MediaTek surpasses Qualcomm as biggest smartphone chip supplier
MediaTek has surpassed US chipmaker Qualcomm for the first time to become the world’s largest smartphone chipset supplier in the third quarter of 2020. The Taiwan-based chip maker occupied 31 percent of market share during the third quarter. China and India were the biggest contributors to MediaTek’s successful quarter, said a Counterpoint report.
Commenting on MediaTek’s market share gain, Counterpoint’s Research Director Dale Gai said MediaTek’s strong market share gain happened due to three reasons – strong performance in the mid-end smartphone price segment ($100-$250), emerging markets like Latin America, the Middle East and Africa, the US ban on Huawei and finally wins in leading Original Equipment Manufacturers like Samsung, Xiaomi and Honor.
The US’ sudden chip ban is one of the main reasons for MediaTek’s gain, Ma Jihua, a veteran industry analyst and close follower of Huawei, told the Global Times on Friday.
There has been a “reconstitution” in the global semiconductor market over the past year, as the US chip ban on Huawei has disrupted market rule in the sector, and buyers are not buying purely based on product technology or quality, but will strive to avoid dependence on a single firm, said Ma.
Chinese smartphone producers such as Oppo, Vivo and Xiaomi, taking lessons from Huawei’s experiences, are among those who most strongly felt the urgency of diversifying purchasing sources and will especially avoid being too dependent on a single US firm, according to the analyst.
The share of MediaTek’s chips in Xiaomi has increased by more than three times since the same period last year. It was also able to leverage the gap created by the US ban on Huawei, according to the Counterpoint report.
“If we consider MediaTek a ‘beneficiary’ of the Trump administration’s Huawei ban, Qualcomm may be the biggest ‘victim,'” Ma said.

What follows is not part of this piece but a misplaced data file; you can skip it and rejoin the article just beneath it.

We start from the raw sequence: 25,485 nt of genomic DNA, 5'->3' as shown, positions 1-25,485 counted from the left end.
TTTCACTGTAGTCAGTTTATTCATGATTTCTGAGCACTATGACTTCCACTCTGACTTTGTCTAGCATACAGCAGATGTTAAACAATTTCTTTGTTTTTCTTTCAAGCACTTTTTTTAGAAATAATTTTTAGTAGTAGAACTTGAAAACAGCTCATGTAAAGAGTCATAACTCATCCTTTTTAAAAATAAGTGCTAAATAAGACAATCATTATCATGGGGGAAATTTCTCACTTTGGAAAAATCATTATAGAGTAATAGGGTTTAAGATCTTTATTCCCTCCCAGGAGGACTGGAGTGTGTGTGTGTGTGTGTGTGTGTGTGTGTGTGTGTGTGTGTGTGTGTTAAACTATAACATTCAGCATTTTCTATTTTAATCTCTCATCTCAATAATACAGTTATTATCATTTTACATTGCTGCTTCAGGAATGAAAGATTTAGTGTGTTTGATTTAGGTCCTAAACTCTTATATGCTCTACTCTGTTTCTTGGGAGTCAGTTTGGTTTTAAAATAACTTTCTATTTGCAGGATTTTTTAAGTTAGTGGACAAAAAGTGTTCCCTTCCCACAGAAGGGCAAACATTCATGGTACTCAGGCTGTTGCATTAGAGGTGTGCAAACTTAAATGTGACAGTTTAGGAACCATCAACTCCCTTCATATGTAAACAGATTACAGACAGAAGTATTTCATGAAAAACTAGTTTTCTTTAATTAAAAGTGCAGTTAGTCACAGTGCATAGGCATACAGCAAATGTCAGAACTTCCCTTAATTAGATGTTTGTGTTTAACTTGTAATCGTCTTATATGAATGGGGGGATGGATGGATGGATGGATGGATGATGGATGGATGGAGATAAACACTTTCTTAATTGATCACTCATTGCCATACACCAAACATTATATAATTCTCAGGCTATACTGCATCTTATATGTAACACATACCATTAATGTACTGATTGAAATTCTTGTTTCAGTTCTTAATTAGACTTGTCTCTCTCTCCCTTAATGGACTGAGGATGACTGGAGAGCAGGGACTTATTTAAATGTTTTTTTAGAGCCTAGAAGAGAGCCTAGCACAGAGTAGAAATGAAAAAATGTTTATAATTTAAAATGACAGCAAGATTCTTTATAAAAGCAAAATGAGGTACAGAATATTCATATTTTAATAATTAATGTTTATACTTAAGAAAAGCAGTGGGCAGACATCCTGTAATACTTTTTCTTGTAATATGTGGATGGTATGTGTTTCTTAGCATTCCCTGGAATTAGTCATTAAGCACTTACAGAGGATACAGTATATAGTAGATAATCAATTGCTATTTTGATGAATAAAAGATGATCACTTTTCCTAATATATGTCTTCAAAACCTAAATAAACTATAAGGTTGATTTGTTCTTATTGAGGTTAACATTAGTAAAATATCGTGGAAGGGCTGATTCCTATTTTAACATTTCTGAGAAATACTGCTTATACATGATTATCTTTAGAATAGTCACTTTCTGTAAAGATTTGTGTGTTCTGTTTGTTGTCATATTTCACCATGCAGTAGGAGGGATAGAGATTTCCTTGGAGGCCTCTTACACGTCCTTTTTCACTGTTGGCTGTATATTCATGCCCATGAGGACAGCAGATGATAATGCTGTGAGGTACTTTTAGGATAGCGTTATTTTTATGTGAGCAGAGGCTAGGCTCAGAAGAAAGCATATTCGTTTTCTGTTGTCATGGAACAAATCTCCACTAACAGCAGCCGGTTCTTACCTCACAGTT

Not only Qualcomm, but the continuation of the bilateral conflict could also jeopardize US semiconductor companies’ abilities to do business in China on an equal footing with their competitors. This could dent the estimated $49 billion in revenue that the US semiconductor industry derived from Chinese device manufacturers, according to a Boston Consulting Group report in March.
While the Counterpoint report pointed out that Qualcomm is still the largest supplier of 5G chipsets – 39 percent of the world’s 5G phones – the demand for 5G smartphones doubled in the third quarter of 2020, with 17 percent of all smartphones sold being 5G-capable. This impressive growth trajectory will continue, even more so with Apple launching its 5G line-up.
Qualcomm may still take the lead in the high-end 5G chips for a while with the coming 5G era, while in the later period, when 5G has been brought to the masses, competition on the market and the “battle” between Qualcomm and MediaTek, will continue to intensify, experts said.
Ma noted that Honor, a smartphone unit sold by Huawei over the US chip ban, may also diversify its sources from not only Qualcomm but also Samsung and MediaTek in addition to all other possible firms to avoid “risks.”
Qualcomm has previously voiced a willingness to talk and cooperate with Honor in some sectors, according to media reports, while no official deal has been announced so far.